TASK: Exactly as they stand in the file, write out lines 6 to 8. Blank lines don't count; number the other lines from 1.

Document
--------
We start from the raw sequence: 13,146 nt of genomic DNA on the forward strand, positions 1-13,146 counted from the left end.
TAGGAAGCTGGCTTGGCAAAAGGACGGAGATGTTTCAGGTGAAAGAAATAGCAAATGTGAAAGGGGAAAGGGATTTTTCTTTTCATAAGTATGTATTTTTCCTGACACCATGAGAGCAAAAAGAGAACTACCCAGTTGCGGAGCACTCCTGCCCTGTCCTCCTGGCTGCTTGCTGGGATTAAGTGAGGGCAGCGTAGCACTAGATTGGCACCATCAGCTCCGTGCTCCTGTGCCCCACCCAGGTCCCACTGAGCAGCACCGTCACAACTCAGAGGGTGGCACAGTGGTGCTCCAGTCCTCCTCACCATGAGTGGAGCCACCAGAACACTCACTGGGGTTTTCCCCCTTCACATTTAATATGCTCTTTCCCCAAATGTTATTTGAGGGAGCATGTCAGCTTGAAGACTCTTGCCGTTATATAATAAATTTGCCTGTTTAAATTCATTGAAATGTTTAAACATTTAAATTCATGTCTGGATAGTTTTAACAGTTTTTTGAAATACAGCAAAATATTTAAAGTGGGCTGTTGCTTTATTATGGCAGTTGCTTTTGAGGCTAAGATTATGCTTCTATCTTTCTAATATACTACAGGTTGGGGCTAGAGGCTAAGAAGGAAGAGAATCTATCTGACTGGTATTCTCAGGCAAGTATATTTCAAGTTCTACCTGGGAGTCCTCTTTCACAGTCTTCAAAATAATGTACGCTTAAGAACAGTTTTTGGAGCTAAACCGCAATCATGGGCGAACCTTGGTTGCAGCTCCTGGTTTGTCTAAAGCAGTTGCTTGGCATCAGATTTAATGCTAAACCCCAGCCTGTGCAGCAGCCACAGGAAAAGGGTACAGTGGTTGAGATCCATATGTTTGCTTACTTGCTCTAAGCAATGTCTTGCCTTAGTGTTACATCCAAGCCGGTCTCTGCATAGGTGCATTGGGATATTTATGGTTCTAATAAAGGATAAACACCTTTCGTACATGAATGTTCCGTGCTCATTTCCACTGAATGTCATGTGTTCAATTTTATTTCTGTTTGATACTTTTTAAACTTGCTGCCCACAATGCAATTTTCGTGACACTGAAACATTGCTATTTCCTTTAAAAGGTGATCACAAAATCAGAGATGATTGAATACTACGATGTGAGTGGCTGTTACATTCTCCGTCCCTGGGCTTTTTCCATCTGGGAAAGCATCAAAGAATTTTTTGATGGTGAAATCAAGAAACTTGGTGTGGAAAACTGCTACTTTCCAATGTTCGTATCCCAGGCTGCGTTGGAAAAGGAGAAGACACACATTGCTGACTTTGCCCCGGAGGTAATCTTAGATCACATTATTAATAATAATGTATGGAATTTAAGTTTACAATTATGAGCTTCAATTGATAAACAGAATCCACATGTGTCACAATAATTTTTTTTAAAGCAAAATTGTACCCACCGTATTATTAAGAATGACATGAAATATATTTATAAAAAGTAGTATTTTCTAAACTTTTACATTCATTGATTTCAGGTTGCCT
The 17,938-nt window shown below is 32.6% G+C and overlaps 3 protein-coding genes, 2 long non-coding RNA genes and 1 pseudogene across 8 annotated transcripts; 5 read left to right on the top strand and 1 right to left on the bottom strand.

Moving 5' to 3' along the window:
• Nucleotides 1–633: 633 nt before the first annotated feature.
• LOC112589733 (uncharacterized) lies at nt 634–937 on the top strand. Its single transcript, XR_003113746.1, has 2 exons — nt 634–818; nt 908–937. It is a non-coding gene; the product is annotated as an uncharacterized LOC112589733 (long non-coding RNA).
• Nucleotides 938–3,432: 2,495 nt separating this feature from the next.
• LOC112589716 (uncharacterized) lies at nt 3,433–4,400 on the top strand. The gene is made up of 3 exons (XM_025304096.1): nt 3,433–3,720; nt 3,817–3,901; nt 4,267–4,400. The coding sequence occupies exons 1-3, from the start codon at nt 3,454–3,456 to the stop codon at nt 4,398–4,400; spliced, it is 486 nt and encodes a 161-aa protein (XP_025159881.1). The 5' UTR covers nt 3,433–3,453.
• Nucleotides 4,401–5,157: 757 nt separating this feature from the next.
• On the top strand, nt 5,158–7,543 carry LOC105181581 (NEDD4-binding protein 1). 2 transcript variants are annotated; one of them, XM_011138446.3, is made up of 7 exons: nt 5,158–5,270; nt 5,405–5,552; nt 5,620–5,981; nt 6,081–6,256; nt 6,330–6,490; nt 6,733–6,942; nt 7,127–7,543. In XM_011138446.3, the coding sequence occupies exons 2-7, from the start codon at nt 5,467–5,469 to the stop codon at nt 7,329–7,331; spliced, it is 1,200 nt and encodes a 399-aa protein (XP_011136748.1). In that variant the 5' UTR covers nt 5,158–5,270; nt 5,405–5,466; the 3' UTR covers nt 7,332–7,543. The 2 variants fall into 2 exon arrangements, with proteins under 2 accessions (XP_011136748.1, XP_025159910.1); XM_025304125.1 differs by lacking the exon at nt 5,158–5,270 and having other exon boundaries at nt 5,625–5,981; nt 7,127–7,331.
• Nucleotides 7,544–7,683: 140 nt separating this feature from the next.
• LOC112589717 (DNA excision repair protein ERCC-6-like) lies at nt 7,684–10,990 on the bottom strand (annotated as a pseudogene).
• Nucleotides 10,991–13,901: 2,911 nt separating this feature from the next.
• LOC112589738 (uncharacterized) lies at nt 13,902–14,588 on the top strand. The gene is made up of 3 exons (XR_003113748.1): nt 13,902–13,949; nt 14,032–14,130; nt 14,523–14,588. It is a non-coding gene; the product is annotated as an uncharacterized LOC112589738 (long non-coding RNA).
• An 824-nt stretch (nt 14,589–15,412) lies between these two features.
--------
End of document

• LOC112589733 (uncharacterized) lies at nt 634–937 on the top strand. Its single transcript, XR_003113746.1, has 2 exons — nt 634–818; nt 908–937. It is a non-coding gene; the product is annotated as an uncharacterized LOC112589733 (long non-coding RNA).
• Nucleotides 938–3,432: 2,495 nt separating this feature from the next.
• LOC112589716 (uncharacterized) lies at nt 3,433–4,400 on the top strand. The gene is made up of 3 exons (XM_025304096.1): nt 3,433–3,720; nt 3,817–3,901; nt 4,267–4,400. The coding sequence occupies exons 1-3, from the start codon at nt 3,454–3,456 to the stop codon at nt 4,398–4,400; spliced, it is 486 nt and encodes a 161-aa protein (XP_025159881.1). The 5' UTR covers nt 3,433–3,453.